This is Neuheisel's dream job, too. The one job he wanted from the day he began coaching. The one job he'll never want to leave.

"In Rick's case, was it an absolute that I hired someone that was a Bruin? No, it really wasn't," Guerrero said. "But I did value the fact that he got it and this really meant something to him.

"That coming back to his alma mater, in light of everything he had to deal with … in the past, it's an opportunity for redemption. That's why I think it will be such a great story when he turns this thing around. We believe that's what's going to happen and we want it more than anybody."

He did not pause on that last statement.

Guerrero chose Neuheisel to be his head football coach three years ago for a specific reason.

"I know he understands UCLA," Guerrero said.

I had asked Guerrero what made him like Neuheisel in the first place, not why he hired him. So it was, in some ways, an impersonal answer. And especially so when compared to the answer he gave to the same question about basketball coach Ben Howland.

"He was hard-nosed, tough, passionate, committed. I like that. We needed that in this program," Guerrero said of Howland.

But Guerrero's answer to the question about Neuheisel also was surprisingly revealing. This was not a sentimental hire. Two gutty little Bruins looking out for each other.

It was two gutty little Bruins looking each other in the eye, exchanging a knowing glance, and realizing it was going to take more than guts to turn the football program around.

It was going to be a grind and both of their faiths would be tested along the way.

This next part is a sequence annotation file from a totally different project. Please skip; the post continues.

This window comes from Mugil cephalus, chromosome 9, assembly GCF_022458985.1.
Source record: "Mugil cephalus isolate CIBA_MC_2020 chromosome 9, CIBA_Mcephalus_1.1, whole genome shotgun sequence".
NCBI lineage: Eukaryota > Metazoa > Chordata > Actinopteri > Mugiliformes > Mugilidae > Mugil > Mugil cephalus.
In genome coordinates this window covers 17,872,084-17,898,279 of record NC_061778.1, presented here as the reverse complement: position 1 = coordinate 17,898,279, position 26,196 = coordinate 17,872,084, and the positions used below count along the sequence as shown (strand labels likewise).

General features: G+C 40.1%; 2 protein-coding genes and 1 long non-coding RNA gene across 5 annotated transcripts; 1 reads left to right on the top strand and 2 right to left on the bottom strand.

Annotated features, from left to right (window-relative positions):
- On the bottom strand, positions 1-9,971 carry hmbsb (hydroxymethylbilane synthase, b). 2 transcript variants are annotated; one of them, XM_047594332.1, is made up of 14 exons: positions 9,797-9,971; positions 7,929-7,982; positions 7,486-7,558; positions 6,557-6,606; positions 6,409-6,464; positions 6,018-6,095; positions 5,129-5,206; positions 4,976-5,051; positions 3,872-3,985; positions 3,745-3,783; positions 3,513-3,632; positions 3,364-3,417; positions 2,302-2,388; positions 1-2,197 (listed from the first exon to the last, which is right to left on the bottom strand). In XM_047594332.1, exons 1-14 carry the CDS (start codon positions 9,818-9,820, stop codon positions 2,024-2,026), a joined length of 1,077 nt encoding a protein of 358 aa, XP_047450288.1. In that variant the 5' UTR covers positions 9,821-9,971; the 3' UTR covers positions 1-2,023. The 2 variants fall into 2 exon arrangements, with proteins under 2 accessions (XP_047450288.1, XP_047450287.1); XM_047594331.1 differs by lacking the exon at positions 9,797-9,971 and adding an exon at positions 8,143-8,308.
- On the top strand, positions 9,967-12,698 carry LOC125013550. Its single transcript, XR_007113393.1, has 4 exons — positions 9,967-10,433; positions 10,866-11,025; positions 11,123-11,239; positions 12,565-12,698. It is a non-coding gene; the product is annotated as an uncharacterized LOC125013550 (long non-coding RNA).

"He understands the unique aspects of this culture," Guerrero said. "I can assure you with the highest degree of confidence that a lot of these great coaches that are out there, if they came to UCLA they'd struggle. Because the things that they can control, they can control. The things they can't control, they can't control."

Neuheisel is the second football coach Guerrero has hired. Karl Dorrell was the first. Guerrero fired him after he went 35-27 in five seasons. Neuheisel is lagging way behind that pace with a 15-22 record through three seasons.

The record is important. It's the bottom line in a bottom-line business. But Guerrero also seems to be measuring them on a personal scale. He hired them for different reasons, so he'll fire -- or retain -- them for different reasons.

"I loved Karl. Having to fire Karl was very difficult," Guerrero said. "I hired Karl in a situation where I felt that he would come in and give us what we needed at that particular time.

"We needed, for lack of a better word, healing in our football program. I brought him in in a tough situation. It was his first head job, the guys across town [at USC] were going crazy. They were building a dynasty. I needed for him to come in and heal this program and get us moving forward, which he did.

"In his third year, we had a 10-2 year and things kind of blossomed all at the right time. Drew Olson had a great year, we had Maurice [Jones-Drew]. … All those things were there for that one year and then it wasn't there after that."

The next year UCLA went 6-6, taking a step backward.

But Guerrero says it was UCLA's failures in recruiting after that 10-2 season that compelled him to make a change.